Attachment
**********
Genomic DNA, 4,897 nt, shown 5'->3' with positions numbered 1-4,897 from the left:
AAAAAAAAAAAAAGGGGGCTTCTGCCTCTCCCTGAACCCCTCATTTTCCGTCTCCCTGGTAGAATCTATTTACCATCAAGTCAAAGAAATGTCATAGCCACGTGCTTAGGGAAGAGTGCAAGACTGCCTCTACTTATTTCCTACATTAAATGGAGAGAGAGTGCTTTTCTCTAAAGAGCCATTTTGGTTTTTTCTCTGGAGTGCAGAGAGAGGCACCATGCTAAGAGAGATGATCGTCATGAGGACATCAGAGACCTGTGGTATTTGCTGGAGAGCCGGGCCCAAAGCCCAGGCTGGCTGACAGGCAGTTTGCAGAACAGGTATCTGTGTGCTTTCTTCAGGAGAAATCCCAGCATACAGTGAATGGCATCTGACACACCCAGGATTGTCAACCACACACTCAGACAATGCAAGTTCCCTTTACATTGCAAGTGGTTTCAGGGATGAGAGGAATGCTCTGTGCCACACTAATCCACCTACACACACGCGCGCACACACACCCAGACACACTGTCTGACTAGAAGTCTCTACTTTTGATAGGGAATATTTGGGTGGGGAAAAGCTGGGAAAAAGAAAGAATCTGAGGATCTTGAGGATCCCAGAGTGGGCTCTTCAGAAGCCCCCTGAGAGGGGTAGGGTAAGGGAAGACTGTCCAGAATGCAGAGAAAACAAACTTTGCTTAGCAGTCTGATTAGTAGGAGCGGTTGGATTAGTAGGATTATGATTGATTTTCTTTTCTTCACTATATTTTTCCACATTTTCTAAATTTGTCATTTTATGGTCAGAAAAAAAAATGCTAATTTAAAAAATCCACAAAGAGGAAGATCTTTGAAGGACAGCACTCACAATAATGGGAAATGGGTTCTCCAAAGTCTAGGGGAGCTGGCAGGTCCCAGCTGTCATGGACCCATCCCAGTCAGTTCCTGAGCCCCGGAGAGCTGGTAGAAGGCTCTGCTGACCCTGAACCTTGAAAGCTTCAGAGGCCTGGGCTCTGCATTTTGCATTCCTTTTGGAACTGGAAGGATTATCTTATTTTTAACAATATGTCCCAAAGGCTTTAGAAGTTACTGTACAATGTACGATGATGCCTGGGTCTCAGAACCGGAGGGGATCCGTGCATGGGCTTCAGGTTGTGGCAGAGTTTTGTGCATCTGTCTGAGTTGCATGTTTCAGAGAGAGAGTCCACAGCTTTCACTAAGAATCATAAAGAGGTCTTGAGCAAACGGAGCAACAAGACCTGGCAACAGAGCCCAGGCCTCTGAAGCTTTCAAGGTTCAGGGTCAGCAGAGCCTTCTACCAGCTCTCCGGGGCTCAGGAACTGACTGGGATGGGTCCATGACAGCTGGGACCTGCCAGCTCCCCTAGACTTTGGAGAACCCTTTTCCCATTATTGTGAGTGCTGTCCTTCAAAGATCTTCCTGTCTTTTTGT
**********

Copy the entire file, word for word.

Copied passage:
Genomic DNA, 4,897 nt, shown 5'->3' with positions numbered 1-4,897 from the left:
AAAAAAAAAAAAAGGGGGCTTCTGCCTCTCCCTGAACCCCTCATTTTCCGTCTCCCTGGTAGAATCTATTTACCATCAAGTCAAAGAAATGTCATAGCCACGTGCTTAGGGAAGAGTGCAAGACTGCCTCTACTTATTTCCTACATTAAATGGAGAGAGAGTGCTTTTCTCTAAAGAGCCATTTTGGTTTTTTCTCTGGAGTGCAGAGAGAGGCACCATGCTAAGAGAGATGATCGTCATGAGGACATCAGAGACCTGTGGTATTTGCTGGAGAGCCGGGCCCAAAGCCCAGGCTGGCTGACAGGCAGTTTGCAGAACAGGTATCTGTGTGCTTTCTTCAGGAGAAATCCCAGCATACAGTGAATGGCATCTGACACACCCAGGATTGTCAACCACACACTCAGACAATGCAAGTTCCCTTTACATTGCAAGTGGTTTCAGGGATGAGAGGAATGCTCTGTGCCACACTAATCCACCTACACACACGCGCGCACACACACCCAGACACACTGTCTGACTAGAAGTCTCTACTTTTGATAGGGAATATTTGGGTGGGGAAAAGCTGGGAAAAAGAAAGAATCTGAGGATCTTGAGGATCCCAGAGTGGGCTCTTCAGAAGCCCCCTGAGAGGGGTAGGGTAAGGGAAGACTGTCCAGAATGCAGAGAAAACAAACTTTGCTTAGCAGTCTGATTAGTAGGAGCGGTTGGATTAGTAGGATTATGATTGATTTTCTTTTCTTCACTATATTTTTCCACATTTTCTAAATTTGTCATTTTATGGTCAGAAAAAAAAATGCTAATTTAAAAAATCCACAAAGAGGAAGATCTTTGAAGGACAGCACTCACAATAATGGGAAATGGGTTCTCCAAAGTCTAGGGGAGCTGGCAGGTCCCAGCTGTCATGGACCCATCCCAGTCAGTTCCTGAGCCCCGGAGAGCTGGTAGAAGGCTCTGCTGACCCTGAACCTTGAAAGCTTCAGAGGCCTGGGCTCTGCATTTTGCATTCCTTTTGGAACTGGAAGGATTATCTTATTTTTAACAATATGTCCCAAAGGCTTTAGAAGTTACTGTACAATGTACGATGATGCCTGGGTCTCAGAACCGGAGGGGATCCGTGCATGGGCTTCAGGTTGTGGCAGAGTTTTGTGCATCTGTCTGAGTTGCATGTTTCAGAGAGAGAGTCCACAGCTTTCACTAAGAATCATAAAGAGGTCTTGAGCAAACGGAGCAACAAGACCTGGCAACAGAGCCCAGGCCTCTGAAGCTTTCAAGGTTCAGGGTCAGCAGAGCCTTCTACCAGCTCTCCGGGGCTCAGGAACTGACTGGGATGGGTCCATGACAGCTGGGACCTGCCAGCTCCCCTAGACTTTGGAGAACCCTTTTCCCATTATTGTGAGTGCTGTCCTTCAAAGATCTTCCTGTCTTTTTGT